Figure 8 and Table 4 present the flow velocity of Imja Glacier during three measurement periods. The trend suggests an overall decrease in Vf over time. The glacier-wide mean Vf was 37 ±30 m a-1 during 1992-93, 31 ± 15 ma-1 during 2000-01 and 23 ± 15 ma-1 during 201314. When comparing the velocity profiles along the central flowline (Fig. 8c) in each branch of the glacier (a, 3 or 7) during each period (Fig. 8d), in addition to the overall decrease in Vf, we observed lower values of Vf toward the terminus and higher values upslope on the glacier.

The transition zone between debris-covered and debris-free parts of the glacier exhibits higher flow velocities (Fig. 8a), whereas areas near Imja Lake exhibit lower velocities. During 1992-93, Vf was 34±30 and 57± 15 ma-1 in the debris-covered and upper debris-free areas, respectively, whereas during 2013-14 these respective values were 15 ± 15 and 37 ± 15 m a-1 (Table 4). Considering the uncertainties in the measurements reported above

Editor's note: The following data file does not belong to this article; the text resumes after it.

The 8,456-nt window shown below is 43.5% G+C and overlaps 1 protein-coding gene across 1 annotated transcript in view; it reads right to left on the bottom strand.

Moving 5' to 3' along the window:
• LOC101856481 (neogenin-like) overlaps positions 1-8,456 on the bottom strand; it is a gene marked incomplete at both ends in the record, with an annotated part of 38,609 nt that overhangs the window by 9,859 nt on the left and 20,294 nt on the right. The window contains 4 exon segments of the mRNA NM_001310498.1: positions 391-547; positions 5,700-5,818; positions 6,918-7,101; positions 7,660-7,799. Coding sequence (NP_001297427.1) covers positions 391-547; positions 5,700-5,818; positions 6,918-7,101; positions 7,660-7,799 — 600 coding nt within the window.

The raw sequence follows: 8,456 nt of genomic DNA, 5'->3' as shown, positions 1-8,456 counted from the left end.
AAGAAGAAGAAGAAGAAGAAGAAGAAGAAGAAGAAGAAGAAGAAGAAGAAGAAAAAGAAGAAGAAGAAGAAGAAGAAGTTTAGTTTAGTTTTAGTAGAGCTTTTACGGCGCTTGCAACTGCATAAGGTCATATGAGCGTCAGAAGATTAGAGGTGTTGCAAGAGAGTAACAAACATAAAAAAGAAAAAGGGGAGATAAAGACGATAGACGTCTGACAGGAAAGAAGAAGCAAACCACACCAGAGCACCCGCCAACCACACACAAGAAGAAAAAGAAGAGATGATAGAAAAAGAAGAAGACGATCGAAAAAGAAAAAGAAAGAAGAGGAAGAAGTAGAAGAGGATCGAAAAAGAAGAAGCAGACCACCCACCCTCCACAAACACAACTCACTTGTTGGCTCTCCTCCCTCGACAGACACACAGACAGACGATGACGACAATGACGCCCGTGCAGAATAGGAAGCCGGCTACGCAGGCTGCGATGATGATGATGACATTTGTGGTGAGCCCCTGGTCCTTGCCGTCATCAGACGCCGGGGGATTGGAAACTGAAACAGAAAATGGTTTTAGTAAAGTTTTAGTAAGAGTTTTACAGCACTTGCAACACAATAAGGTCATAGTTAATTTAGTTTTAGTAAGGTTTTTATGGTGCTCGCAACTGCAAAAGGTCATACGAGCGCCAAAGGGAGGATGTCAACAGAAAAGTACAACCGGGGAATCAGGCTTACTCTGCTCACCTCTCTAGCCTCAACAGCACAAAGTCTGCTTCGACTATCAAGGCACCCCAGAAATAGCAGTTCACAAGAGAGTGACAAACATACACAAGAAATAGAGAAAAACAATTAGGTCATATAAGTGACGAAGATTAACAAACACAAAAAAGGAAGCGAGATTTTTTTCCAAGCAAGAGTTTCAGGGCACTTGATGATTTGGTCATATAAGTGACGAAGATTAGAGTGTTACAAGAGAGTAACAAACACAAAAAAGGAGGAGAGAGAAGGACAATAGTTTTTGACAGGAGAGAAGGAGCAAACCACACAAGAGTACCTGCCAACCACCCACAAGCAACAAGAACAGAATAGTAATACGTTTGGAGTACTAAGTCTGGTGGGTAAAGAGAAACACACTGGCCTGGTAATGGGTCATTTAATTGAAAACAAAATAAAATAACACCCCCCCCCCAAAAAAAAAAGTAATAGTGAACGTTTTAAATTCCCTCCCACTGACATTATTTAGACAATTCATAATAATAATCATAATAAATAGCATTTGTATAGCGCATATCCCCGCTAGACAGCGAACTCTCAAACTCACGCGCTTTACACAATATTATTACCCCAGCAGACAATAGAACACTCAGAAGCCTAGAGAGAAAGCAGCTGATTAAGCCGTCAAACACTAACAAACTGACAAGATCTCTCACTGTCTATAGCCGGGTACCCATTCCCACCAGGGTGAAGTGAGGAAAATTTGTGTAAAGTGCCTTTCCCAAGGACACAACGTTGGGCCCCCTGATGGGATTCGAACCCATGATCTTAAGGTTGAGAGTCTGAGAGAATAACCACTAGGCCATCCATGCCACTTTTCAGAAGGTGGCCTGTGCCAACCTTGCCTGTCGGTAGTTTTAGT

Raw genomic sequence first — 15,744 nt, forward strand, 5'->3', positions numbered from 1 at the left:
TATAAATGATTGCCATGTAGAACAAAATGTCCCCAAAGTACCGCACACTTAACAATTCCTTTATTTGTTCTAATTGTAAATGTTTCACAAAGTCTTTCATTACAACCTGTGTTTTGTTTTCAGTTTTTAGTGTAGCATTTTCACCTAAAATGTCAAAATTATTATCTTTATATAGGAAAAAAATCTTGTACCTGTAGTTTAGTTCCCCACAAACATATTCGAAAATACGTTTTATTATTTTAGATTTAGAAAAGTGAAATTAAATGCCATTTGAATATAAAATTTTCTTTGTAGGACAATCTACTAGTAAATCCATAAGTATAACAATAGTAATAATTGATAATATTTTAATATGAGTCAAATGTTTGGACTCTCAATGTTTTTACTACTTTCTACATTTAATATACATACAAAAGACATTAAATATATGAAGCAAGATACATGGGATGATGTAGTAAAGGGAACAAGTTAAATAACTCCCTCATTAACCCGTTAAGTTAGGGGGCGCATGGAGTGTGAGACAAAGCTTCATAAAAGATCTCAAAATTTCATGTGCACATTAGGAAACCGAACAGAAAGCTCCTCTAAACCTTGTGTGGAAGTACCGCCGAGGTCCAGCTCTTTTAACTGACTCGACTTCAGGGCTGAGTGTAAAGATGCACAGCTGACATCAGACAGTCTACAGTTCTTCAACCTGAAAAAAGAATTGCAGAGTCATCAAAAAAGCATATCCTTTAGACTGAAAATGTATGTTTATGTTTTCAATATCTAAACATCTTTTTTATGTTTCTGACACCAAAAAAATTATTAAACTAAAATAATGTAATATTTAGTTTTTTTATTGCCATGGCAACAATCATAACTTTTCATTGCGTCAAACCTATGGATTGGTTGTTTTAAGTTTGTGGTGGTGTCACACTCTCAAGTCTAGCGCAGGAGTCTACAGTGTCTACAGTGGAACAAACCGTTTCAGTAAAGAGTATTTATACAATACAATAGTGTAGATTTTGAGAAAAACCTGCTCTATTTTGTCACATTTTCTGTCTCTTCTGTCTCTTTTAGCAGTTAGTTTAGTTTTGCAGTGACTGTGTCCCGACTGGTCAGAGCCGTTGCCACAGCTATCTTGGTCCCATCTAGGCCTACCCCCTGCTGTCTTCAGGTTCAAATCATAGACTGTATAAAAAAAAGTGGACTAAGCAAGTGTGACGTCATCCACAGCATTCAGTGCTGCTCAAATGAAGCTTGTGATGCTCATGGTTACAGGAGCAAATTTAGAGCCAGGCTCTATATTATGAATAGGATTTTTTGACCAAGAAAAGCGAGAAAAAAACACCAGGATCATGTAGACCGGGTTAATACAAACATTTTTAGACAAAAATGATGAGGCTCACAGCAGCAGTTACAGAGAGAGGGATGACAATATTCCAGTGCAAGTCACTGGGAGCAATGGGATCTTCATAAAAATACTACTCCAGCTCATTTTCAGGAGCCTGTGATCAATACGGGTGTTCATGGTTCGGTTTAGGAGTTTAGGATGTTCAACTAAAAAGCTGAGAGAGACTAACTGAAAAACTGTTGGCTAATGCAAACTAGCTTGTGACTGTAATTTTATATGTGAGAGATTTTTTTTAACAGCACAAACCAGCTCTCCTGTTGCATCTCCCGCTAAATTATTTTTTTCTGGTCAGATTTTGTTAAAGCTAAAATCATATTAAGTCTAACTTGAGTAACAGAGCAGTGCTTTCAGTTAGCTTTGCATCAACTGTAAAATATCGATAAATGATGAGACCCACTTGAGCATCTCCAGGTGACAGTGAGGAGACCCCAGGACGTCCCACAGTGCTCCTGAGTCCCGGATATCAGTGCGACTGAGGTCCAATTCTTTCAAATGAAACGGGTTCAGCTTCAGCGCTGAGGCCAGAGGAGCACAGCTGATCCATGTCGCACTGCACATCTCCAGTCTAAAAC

Table 4. Flow velocity (Vf) of Imja Glacier

Computed Vf for

Period Debris-covered Debris-free Glacier-wide Uncertainty

area area mean

m a-1 m a-1 m a-1 m a-1

1 992-93 34 57 37 ±30

2000-01 22 45 31 ±15

201 3-14 1 5 37 23 ±15

(ranging from 15 to 30 m a-1), we assert that the Vf was very low to zero in the lower parts of the glacier. However, the more striking differences were on the debris-free part of the glacier, where a decreasing Vf was apparently observed. The Vf decreased by 35% during 2013-14 compared with 199293. This finding confirms a general decrease in Vf in recent years. Furthermore, the glacier experienced a greater decrease in Vf where more negative values of AZ were observed during 2001-14, indicating that the decrease in Vf may have been induced by a more negative glacier mass balance (Figs 7 and 8).